ACT-UAW – Part-Time Faculty Successor Contract Negotiations Update: Session #10
On September 29, 2022, the university participated in its 10th bargaining session with ACT-UAW, Local 7902.
The university began by asking the union questions about the union’s most recent proposal on Paid Academic Leave. The university’s chief bargaining spokesperson inquired about the union’s rationale for the proposed changes, including examples of faculty’s lived experience with the provision, inquired whether problems with the paid academic leave application process existed in the past, and asked how the union envisioned the provision working from a practical perspective if a large volume of bargaining unit members took paid academic leave at the same time. Initially, the union could not furnish any substantive background or context about its proposal. Only after an extensive caucus did the union provide minimal context or response to the university’s questioning. Instead the union advised the university to present a counterproposal in order to then facilitate dialogue about it, even though the university explained that understanding the union’s context behind a proposal gave the university its ability to formulate a response.
The university then followed up on the information requested at last week’s session regarding the union’s proposal on Faculty Rights & Responsibilities. The union provided only a few examples of very minor occurrences where faculty allege they did not initially have the materials or space adequate for teaching their classes. By and large, however, it seemed that the issues were eventually resolved.
The university then asked the union to confirm that it is seeking a five-year contract, given that’s how it appears on the overall content of the union’s proposals (the union did not put forth a proposal regarding the term of the new agreement). The union agreed to get back to the university on this point, but to date has failed to do so.
The university introduced to the union a draft master agreement with the aim of being prepared to exchange language proposals moving forward. The master agreement represents a full draft contract that consists of each article wherein the union has proposed changes combined with each article wherein the union has not proposed changes, based on the proposals the union confirmed they had and had not provided at the bargaining session. In other words, the master agreement represents the totality of the union’s proposals to the university for a new contract. The master agreement is a standard negotiation practice and helpful framework for the next steps in the negotiation process, unlike the segmented, out of sequence and out of context individual proposals that the union has passed to the University over the course of the prior nine sessions. Notwithstanding the very helpful framework of a master agreement the union declined to accept the master document, insinuating that they had no way of knowing whether the master agreement was an accurate composite of all of their proposals although reading the agreement could have easily confirmed its accuracy. This was a disappointing response because the union’s acknowledgement would have expedited the university’s comprehensive response on all of the union’s proposals, which the union repeatedly states that it desires. The university’s spokesperson asked the union’s spokesperson to “help us help you,” but the union showed no such interest.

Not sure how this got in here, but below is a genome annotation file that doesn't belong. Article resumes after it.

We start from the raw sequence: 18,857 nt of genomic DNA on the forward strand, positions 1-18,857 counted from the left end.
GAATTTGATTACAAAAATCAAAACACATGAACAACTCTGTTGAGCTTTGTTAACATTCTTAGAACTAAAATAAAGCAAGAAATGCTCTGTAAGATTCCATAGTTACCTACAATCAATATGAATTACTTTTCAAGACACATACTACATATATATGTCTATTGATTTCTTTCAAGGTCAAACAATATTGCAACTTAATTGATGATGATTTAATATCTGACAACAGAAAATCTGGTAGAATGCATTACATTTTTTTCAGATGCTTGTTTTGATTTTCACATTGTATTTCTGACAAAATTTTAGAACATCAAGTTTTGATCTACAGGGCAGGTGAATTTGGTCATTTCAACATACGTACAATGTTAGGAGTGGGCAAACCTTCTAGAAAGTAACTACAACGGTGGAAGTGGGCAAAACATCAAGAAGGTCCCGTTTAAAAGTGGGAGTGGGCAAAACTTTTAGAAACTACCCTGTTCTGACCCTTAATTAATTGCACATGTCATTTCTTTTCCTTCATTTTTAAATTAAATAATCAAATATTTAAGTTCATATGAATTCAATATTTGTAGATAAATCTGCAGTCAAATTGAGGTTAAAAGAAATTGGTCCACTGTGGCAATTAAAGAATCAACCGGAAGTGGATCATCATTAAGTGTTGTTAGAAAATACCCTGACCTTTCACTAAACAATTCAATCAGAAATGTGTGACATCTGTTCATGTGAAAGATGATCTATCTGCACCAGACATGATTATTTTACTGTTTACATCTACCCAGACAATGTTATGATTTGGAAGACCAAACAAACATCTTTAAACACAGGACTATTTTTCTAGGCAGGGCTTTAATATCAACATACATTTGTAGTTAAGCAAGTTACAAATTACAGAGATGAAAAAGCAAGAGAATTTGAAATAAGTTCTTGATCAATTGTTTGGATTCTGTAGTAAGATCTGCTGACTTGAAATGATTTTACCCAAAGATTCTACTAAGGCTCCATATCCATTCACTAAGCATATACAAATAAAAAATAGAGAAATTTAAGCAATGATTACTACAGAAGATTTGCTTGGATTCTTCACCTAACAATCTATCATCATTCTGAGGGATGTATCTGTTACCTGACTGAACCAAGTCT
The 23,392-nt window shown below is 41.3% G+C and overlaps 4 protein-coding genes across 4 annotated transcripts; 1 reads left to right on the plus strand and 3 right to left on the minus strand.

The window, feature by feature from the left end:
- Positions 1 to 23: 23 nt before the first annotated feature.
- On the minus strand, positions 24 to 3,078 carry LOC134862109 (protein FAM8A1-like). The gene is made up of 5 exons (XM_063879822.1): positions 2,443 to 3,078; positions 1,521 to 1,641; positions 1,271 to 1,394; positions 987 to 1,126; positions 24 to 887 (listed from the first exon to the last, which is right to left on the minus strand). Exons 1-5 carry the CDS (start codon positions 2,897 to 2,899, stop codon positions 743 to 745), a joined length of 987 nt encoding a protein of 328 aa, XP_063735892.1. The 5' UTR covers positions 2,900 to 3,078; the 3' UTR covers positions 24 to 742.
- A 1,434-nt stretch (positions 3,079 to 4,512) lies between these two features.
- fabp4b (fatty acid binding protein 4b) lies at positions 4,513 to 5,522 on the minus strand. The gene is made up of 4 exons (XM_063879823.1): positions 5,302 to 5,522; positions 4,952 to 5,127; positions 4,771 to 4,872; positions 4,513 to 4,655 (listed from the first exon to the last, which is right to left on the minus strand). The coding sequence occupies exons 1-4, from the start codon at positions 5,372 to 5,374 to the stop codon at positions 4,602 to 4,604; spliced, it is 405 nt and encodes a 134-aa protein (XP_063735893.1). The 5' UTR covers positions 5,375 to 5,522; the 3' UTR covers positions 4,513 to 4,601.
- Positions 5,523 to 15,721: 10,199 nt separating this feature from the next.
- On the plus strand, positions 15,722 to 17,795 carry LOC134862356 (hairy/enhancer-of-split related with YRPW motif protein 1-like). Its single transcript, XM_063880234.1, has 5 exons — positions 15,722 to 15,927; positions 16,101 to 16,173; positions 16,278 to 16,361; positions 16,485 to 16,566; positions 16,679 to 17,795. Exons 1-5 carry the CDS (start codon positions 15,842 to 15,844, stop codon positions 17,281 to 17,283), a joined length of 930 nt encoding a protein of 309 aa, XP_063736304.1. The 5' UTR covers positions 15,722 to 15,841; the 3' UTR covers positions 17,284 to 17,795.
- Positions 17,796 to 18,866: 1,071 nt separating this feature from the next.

The university then proposed a new bargaining schedule to increase total time spent at the table and develop some momentum to aid with moving negotiations forward. The university proposed meeting for multiple, successive, sessions beginning the week of October 10, 2022 and continuing in that fashion every other week. The university also expressed a desire to adjourn the session scheduled for October 6, 2022 in order to accommodate members of both teams who wish to observe Yom Kippur without an impact on either team’s ability to prepare for bargaining. After caucusing, the union responded only indirectly to the university’s proposal, by proposing to bargain on additional days the week of October 3, 2022, on top of the session on October 6, 2022. That is, the union’s response to the university’s proposal was to a) reject the notion of respecting the observance of Yom Kippur; and b) in addition, seek to bargain on sporadic dates, including a Sunday, during the week of October 3, 2022.
The union, which took 9 sessions over the course of four months to present its proposals – culminating in the last of its proposals being presented one week ago – insisted that the university conduct bargaining on October 6th.The university politely declined, and as an alternative, proposed increasing the time available for bargaining, proposing three full-day sessions on October 12 – 14 at which it intends to present a comprehensive response to the union’s proposals. The union agreed to meet on October 12, 13, and 14. The university will continue the work that it has been doing since the inception of negotiations to evaluate the union’s proposals and present a comprehensive response to the union that is sensitive to the parties’ mutual interests, that honors The New School’s values, and that allows The New School to be prudent stewards of all of its resources. The university remains optimistic that in good time the parties will reach agreement on a comprehensive and mutually beneficial agreement just as the parties always have.